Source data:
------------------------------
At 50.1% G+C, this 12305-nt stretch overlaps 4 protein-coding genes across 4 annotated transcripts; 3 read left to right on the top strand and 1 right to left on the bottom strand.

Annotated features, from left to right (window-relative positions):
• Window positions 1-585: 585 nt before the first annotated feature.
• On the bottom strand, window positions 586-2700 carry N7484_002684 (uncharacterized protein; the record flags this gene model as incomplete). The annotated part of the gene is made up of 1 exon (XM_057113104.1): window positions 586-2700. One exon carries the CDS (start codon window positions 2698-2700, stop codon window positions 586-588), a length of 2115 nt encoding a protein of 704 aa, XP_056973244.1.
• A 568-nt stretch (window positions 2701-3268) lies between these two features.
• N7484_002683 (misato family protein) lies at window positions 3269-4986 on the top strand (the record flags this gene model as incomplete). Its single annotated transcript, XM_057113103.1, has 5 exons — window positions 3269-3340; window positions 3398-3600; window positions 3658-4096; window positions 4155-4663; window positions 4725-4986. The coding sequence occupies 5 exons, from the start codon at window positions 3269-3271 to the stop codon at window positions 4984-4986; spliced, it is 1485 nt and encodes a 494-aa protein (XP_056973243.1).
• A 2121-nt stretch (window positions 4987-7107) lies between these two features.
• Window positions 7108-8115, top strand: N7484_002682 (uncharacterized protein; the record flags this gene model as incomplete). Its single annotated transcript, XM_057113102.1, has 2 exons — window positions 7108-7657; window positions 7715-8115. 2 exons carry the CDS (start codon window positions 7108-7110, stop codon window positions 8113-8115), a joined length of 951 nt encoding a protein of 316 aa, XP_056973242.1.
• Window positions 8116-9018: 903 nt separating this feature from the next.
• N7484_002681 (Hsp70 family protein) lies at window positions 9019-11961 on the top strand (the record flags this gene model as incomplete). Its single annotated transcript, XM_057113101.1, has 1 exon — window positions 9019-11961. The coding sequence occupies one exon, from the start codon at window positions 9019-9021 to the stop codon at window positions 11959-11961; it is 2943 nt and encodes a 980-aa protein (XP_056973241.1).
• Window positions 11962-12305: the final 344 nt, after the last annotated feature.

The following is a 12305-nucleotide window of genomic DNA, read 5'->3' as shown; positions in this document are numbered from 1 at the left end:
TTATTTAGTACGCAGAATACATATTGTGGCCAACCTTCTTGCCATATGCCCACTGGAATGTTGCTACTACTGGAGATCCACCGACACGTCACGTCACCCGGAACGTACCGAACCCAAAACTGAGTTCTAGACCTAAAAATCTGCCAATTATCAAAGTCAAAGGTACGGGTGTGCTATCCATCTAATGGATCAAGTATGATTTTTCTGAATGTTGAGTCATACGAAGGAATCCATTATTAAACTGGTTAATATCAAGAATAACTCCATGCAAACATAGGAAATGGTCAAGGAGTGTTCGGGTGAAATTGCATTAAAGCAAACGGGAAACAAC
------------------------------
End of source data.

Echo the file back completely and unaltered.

At 50.1% G+C, this 12305-nt stretch overlaps 4 protein-coding genes across 4 annotated transcripts; 3 read left to right on the top strand and 1 right to left on the bottom strand.

Annotated features, from left to right (window-relative positions):
• Window positions 1-585: 585 nt before the first annotated feature.
• On the bottom strand, window positions 586-2700 carry N7484_002684 (uncharacterized protein; the record flags this gene model as incomplete). The annotated part of the gene is made up of 1 exon (XM_057113104.1): window positions 586-2700. One exon carries the CDS (start codon window positions 2698-2700, stop codon window positions 586-588), a length of 2115 nt encoding a protein of 704 aa, XP_056973244.1.
• A 568-nt stretch (window positions 2701-3268) lies between these two features.
• N7484_002683 (misato family protein) lies at window positions 3269-4986 on the top strand (the record flags this gene model as incomplete). Its single annotated transcript, XM_057113103.1, has 5 exons — window positions 3269-3340; window positions 3398-3600; window positions 3658-4096; window positions 4155-4663; window positions 4725-4986. The coding sequence occupies 5 exons, from the start codon at window positions 3269-3271 to the stop codon at window positions 4984-4986; spliced, it is 1485 nt and encodes a 494-aa protein (XP_056973243.1).
• A 2121-nt stretch (window positions 4987-7107) lies between these two features.
• Window positions 7108-8115, top strand: N7484_002682 (uncharacterized protein; the record flags this gene model as incomplete). Its single annotated transcript, XM_057113102.1, has 2 exons — window positions 7108-7657; window positions 7715-8115. 2 exons carry the CDS (start codon window positions 7108-7110, stop codon window positions 8113-8115), a joined length of 951 nt encoding a protein of 316 aa, XP_056973242.1.
• Window positions 8116-9018: 903 nt separating this feature from the next.
• N7484_002681 (Hsp70 family protein) lies at window positions 9019-11961 on the top strand (the record flags this gene model as incomplete). Its single annotated transcript, XM_057113101.1, has 1 exon — window positions 9019-11961. The coding sequence occupies one exon, from the start codon at window positions 9019-9021 to the stop codon at window positions 11959-11961; it is 2943 nt and encodes a 980-aa protein (XP_056973241.1).
• Window positions 11962-12305: the final 344 nt, after the last annotated feature.

The following is a 12305-nucleotide window of genomic DNA, read 5'->3' as shown; positions in this document are numbered from 1 at the left end:
TTATTTAGTACGCAGAATACATATTGTGGCCAACCTTCTTGCCATATGCCCACTGGAATGTTGCTACTACTGGAGATCCACCGACACGTCACGTCACCCGGAACGTACCGAACCCAAAACTGAGTTCTAGACCTAAAAATCTGCCAATTATCAAAGTCAAAGGTACGGGTGTGCTATCCATCTAATGGATCAAGTATGATTTTTCTGAATGTTGAGTCATACGAAGGAATCCATTATTAAACTGGTTAATATCAAGAATAACTCCATGCAAACATAGGAAATGGTCAAGGAGTGTTCGGGTGAAATTGCATTAAAGCAAACGGGAAACAAC